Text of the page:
The White House
President George W. Bush
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For Immediate Release
Office of the Press Secretary
September 26, 2007

President Bush Discusses No Child Left Behind Reauthorization
Waldorf Astoria
New York, New York

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10:29 A.M. EDT

THE PRESIDENT: Good morning. Laura and I are really pleased to be here in New York City, and really pleased to be able to be here with the Mayor and the Superintendent and our Secretary of Education, and particularly we're pleased to be with the students and principals of -- the principal and students of PS 76.

These are hardworking students who are learning to read and write and add and subtract. And we had a chance to visit with them and learn about their dreams, and we really appreciate you all being here. It's exciting for us to be here.

Last week the school system here in New York City received the Broad Prize for Urban Education. This is one of the most prestigious education prizes in the country. The award is given every year to large urban school districts that have shown the greatest overall performance and improvement in student achievement, while narrowing the achievement gap amongst poor and minority students.

In bestowing this recognition on New York City, the Broad Prize Committee highlighted the city's strong leadership. And that starts with Mayor Mike Bloomberg. The Mayor is a no-nonsense guy who understands that if you set a goal, you expect to see results in achieving that goal. He knows how to ask tough questions and he's pretty good about moving aside bureaucracy that will inhibit the people he has selected to achieve the goal. The person he selected to be the chancellor is Joel Klein, who really is one of the country's finest school superintendents.

I appreciate both these men being here, and I want to congratulate you on this well-deserved honor.

This city tackled the challenges of under-performing schools in such a way that it has become a model for urban schools. This achievement is a hopeful sign for other school districts across America. If New York City can do it, you can do it. And one of the things that's interesting about the prize and our ability to communicate with each other is that if people are truly interested in figuring out how New York City accomplished its objectives they ought to email the school district. They ought to look at the strategy. They ought to figure out what the Mayor and Superintendent have done to empower principals and teachers and parents. And teachers and parents and the principals and the students also deserve credit when it comes to recognizing this award.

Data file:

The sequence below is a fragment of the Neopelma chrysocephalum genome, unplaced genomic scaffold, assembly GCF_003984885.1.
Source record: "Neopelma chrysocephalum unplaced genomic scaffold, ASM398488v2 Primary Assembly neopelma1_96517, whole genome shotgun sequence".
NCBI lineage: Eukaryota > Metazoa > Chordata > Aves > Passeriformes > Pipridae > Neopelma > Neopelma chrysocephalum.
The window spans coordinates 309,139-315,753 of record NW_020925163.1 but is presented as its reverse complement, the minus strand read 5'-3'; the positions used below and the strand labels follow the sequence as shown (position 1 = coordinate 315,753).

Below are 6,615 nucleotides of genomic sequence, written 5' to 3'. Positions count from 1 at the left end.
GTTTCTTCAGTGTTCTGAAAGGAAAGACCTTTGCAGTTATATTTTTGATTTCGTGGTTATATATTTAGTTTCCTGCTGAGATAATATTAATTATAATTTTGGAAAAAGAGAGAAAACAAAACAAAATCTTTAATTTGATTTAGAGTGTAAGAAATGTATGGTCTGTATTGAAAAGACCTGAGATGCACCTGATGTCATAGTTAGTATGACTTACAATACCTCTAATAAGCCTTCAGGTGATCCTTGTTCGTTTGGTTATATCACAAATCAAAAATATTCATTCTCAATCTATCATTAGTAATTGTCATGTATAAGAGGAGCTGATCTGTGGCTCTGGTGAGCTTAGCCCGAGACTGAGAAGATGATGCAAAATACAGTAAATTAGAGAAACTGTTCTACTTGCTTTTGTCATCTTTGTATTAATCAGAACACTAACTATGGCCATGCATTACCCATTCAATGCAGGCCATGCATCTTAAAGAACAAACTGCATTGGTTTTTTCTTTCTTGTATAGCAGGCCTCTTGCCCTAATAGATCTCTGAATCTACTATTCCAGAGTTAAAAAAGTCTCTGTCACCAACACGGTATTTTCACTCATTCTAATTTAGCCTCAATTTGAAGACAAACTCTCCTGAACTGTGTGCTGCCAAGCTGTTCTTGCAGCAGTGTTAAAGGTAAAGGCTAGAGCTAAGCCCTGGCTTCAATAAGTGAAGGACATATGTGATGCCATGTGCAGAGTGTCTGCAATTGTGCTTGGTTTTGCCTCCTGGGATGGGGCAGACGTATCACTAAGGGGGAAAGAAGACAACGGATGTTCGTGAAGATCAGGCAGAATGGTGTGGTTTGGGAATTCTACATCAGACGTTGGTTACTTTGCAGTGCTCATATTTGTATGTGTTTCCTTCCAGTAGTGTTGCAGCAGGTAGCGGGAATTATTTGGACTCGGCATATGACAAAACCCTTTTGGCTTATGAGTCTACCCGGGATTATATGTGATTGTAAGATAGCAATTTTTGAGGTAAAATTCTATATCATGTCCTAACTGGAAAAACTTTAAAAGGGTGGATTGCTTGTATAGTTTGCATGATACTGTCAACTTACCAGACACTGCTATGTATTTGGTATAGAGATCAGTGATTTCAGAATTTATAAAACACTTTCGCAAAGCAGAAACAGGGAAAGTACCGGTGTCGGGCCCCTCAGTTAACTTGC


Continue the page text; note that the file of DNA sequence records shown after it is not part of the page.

I also believe that part of the reason why New York City did well is because of the No Child Left Behind Act, which raises standards, insists upon accountability in the schools all across our country. The No Child Left Behind Act is working. I say that because the Nation's Report Card says it's working. Scores are improving, in some instances hitting all-time highs. Children across America are learning. The achievement gap that has long punished underprivileged students is beginning to close. And I'm going to spend a little time talking about that today.

First, I do want to recognize the Secretary of Education, Margaret Spellings. I do want to recognize Louise Sedotto, who is the principal of PS 76. You know, one of the things that's interesting -- I bet you Joel will tell you this -- that when you find a school that is performing well, you find a principal who is willing to think outside the box and lead. And I appreciate you being here, Louise, and I congratulate you and your teachers. I bet you, when I ask your teachers, do they like you, they'll say, we not only like her, we love her. (Laughter.)

And I want to thank the students again who are here. And the reason I'm glad they're standing here is because all the old folks up here recognize that the future of our country depends on a high-quality education for our children. And that was the reason why people from both political parties came together in Washington to pass the No Child Left Behind Act.

The law is based on this premise: The federal government invests money and education, and we ought to expect results in return for that investment. It's a pretty simple principle. If you're a taxpayer and you're spending your money, you want to make sure that money gets good results. And the best way to determine whether you get good results is to measure. Instead of just hoping for the best, we've asked states to set standards to hold schools accountable so that every child can read and do math at grade level.